A. Liability Under the Act

The Act creates a defense for a defendant bank to allegations of negligence raised by a principal for relying upon the instructions of an authorized fiduciary. Appley, 832 F.2d at 1030-31. The Act purposely narrowed common law liability, which held a third-party liable if it "assisted a fiduciary in misappropriating a principal's funds" regardless of whether that third-party had knowledge of the misappropriation. Id, citing Maryland Cas. v. Bank of Charlotte, 340 F.2d 550, 553 (4th Cir. 1965). The Act shifts the burden from the financial institution to the principal such that it "becomes the principal's burden to employ honest fiduciaries." Johnson v. Citizens' Nat. Bank of Decatur, 334 N.E.2d 295, 298 (Ill. App. Ct. 1975). Although the Act relieves a bank of liability for negligence, if the bank had actual knowledge of the misappropriation or had "knowledge of sufficient facts" such that its inaction amounts to bad faith, the bank can be held liable. Appley, 832 F.2d at 1031. Willmott bears the burden to show that there was "knowledge of sufficient facts" to constitute bad faith and allow an action under the Act to continue. "At some point, obvious circumstances become so cogent that it is 'bad faith' to remain passive." Id.

Insofar as BOA seeks to use the Act as a defense to allegations regarding BOA's conduct under the Loan Agreements, the Act does not provide BOA with a complete defense to liability. Section 8 of the Act absolves a bank of liability when it relies in good faith upon the instructions of an "authorized fiduciary." See Mutual Serv. Cas. Ins. Co. v. Elizabeth State Bank, 265 F.3d 601, 624 (7th Cir. 2001) (denying use of the defense when a employee not a fiduciary on the account); see also Zions First Nat'l Bank v. Clark Clinic Corp., 762 P.2d 1090 (Utah 1988) (denying summary judgment on the Uniform Fiduciary Act because genuine issue of material fact existed as to whether the agent was an authorized fiduciary within the meaning of the Act).*fn2 While BOA focuses on the absence of evidence of bad faith, the Court's analysis stops prior to any such argument - because there exists a genuine issue of material fact as to whether Erwin was an "authorized fiduciary" empowered to draw on the Loan Agreements such that the Act would apply at all.

With respect to the Checking Accounts, the parties do not dispute that Erwin was an authorized fiduciary empowered to make draws. See BOA 56.1 Facts at ¶ 10. But material facts remain in dispute with respect to the scope of Erwin's authorization as a fiduciary empowered to make draws on the lines of credit. "It is the agent's specific authority to receive the proceeds of checks drawn to the bank's order which is crucial to the bank's ability to invoke the [Act]." Elizabeth State Bank, 265 F.3d at 624. Willmott testified that Erwin did not have his written authorization to draw on the lines of credit governed by the Loan Agreements. Bank officials testified that they were aware that Erwin was authorized but that they did not remember specific written authorization. The written correspondence between the parties is ambiguous. Whether or not Erwin was an "authorized fiduciary" empowered to act on the Loan Agreements is a central and disputed fact that will determine whether or not the Act provides a defense to liability for BOA with respect to the Loan Agreements. See Elizabeth State Bank, 265 F.3d at 623-25 (holding the Act inapplicable as a defense when the agent was not a fiduciary on that account, even though he was an authorized fiduciary on another account); accord Larson v. Kleist Builders, Ltd., 553 N.W.2d 281 (Wis. App. 1996) (stating "from the plain and unambiguous language of the [Act], for the statute to apply, [withdrawer] would have to have been the [principal's] fiduciary"), citing Johnson, 334 N.E.2d 295. Therefore, the Motion to Eliminate Counts VI - X*fn3 is denied as to potential liability under the Loan Agreements.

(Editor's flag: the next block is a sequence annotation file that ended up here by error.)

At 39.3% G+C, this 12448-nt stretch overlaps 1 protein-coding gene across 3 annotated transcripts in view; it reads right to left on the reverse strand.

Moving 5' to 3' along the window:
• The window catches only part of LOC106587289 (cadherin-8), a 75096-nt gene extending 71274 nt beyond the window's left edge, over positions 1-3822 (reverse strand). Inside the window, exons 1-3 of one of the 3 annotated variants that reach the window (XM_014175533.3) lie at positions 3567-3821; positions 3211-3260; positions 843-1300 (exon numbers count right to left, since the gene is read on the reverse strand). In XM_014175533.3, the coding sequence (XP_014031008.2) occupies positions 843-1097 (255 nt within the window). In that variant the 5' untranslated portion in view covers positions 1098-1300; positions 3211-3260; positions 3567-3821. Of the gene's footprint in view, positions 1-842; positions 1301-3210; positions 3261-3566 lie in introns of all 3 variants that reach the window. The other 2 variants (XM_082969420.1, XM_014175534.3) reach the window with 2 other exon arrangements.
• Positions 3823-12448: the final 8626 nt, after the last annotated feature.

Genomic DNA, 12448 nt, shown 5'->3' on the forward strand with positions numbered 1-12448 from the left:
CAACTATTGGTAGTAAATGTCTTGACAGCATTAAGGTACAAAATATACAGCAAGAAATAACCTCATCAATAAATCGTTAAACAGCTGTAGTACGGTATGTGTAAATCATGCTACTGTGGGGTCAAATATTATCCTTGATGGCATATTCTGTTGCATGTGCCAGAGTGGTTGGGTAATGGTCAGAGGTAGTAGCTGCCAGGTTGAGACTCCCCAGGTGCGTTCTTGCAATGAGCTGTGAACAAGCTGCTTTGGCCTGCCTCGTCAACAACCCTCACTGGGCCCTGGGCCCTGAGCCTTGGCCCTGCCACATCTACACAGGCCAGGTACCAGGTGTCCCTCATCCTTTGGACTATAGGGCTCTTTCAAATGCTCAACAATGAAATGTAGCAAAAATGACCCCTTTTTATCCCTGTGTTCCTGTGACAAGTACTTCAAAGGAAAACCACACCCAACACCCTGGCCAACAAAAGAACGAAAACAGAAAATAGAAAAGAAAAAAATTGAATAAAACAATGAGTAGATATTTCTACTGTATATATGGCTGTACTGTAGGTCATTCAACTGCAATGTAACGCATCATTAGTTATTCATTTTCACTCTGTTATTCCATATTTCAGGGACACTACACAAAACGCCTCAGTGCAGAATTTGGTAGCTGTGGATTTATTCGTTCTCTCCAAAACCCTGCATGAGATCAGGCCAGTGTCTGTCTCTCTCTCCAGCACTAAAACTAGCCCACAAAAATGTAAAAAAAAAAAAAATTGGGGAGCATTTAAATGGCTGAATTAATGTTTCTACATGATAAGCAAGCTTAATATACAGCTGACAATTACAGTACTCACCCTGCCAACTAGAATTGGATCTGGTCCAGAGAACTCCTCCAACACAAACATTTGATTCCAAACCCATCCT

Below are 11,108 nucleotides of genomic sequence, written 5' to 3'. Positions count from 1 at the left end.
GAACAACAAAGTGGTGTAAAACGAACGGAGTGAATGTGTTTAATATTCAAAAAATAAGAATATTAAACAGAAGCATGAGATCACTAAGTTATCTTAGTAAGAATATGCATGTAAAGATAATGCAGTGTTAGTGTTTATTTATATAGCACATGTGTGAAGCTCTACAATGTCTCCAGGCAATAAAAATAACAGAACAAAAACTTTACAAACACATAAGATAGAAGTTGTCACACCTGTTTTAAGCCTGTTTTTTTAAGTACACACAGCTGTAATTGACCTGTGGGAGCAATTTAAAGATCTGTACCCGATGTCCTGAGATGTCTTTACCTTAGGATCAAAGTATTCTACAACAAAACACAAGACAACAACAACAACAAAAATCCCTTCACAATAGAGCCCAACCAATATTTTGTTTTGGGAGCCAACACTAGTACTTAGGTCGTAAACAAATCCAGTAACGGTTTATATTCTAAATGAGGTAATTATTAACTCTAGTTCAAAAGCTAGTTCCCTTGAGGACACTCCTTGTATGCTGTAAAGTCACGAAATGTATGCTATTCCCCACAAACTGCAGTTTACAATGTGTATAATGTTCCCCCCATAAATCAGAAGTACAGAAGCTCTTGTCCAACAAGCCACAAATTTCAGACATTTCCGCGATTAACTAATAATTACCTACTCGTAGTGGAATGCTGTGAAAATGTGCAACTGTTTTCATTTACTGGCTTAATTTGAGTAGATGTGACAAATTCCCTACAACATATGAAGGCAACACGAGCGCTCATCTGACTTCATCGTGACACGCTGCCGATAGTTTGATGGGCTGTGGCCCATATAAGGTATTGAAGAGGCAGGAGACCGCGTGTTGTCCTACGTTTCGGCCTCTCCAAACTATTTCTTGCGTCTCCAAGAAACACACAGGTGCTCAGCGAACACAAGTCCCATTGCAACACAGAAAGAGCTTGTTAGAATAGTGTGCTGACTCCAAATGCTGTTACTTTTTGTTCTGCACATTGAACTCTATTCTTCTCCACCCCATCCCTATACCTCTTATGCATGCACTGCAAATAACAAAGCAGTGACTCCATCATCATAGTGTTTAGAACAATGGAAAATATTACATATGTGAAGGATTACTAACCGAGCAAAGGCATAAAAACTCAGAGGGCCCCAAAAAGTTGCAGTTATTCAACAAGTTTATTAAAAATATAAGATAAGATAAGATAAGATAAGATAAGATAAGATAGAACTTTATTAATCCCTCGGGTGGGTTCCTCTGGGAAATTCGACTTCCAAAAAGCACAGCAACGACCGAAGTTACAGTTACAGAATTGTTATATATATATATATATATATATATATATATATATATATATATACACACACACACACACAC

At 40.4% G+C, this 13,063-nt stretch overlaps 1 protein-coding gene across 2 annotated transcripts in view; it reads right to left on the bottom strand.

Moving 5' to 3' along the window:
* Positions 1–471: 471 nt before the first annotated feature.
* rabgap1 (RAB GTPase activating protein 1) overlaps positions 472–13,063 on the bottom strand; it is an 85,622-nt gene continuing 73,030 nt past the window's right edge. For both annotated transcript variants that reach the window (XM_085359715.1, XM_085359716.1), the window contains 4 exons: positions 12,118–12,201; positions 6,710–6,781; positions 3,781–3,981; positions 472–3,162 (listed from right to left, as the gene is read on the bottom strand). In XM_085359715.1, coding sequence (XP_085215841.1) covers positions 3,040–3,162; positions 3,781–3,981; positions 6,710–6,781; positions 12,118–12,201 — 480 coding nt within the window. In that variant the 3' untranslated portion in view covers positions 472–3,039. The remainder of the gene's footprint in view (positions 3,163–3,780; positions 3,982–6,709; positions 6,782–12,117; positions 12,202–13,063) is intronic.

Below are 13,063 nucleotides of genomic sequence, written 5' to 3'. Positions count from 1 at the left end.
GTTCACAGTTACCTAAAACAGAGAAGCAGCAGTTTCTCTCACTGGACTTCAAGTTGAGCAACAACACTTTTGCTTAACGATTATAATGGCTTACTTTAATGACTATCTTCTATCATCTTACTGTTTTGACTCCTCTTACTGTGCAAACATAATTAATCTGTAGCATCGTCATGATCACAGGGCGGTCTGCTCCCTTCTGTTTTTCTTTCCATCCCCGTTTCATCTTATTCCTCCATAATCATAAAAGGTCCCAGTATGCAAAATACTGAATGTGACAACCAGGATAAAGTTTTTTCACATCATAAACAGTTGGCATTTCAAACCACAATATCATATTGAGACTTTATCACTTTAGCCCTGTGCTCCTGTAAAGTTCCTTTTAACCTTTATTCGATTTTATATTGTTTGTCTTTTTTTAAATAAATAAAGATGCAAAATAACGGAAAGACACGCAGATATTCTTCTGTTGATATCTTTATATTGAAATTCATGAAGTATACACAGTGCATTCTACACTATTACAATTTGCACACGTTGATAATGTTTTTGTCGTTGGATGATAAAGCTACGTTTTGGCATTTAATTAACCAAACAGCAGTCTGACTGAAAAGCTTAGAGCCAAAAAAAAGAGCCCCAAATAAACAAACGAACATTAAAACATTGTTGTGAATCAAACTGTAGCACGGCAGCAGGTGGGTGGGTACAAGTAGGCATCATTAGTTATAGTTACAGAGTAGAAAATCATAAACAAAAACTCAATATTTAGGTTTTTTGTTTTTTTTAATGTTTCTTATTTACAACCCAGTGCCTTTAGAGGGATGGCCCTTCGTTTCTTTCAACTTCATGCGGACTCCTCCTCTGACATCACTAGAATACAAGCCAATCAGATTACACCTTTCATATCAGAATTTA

B. Damages Under the Act

Although the Act is not a defense to liability under the Act, this finding does not necessarily imply that Willmott will be able to recover the damages he seeks from BOA. The parties do not dispute that all of the money that was drawn from the lines of credit went into the Checking Account before it was withdrawn by Erwin. In light of the issues raised in the Motion to Eliminate Count VI, addressed in the following section, any assessment of damages from Erwin's embezzlement will require: (i) a separation of damages stemming from BOA's conduct under the Loan Agreements, BOA's conduct under the agreement underpinning the Checking Account, and BOA's duties to Willmott under any other theory; and (ii) to the extent Willmott seeks to obtain damages from BOA for losses from the Checking Account, a valid theory that entitles him to those damages in light of Willmott's Erwin's position as an authorized fiduciary on that Account. With the exception of damages under Count VI, addressed below, these issues were not briefed by the parties and more appropriate for a motion in limine regarding admissibility of damages evidence.

II. Motion to Eliminate Damages from Count VI

BOA filed a separate Motion to Eliminate Count VI, the breach of contract claim against BOA. Willmott claims that BOA breached the Loan Agreements when it allowed Erwin to draw on the lines of credit even though she was not authorized to do so. As discussed above, the parties have raised a genuine issue of material fact as to whether Erwin was authorized to draw on the lines of credit. However, BOA seeks to Eliminate Count VI on separate grounds that Willmott cannot establish that he is entitled to damages for the breach.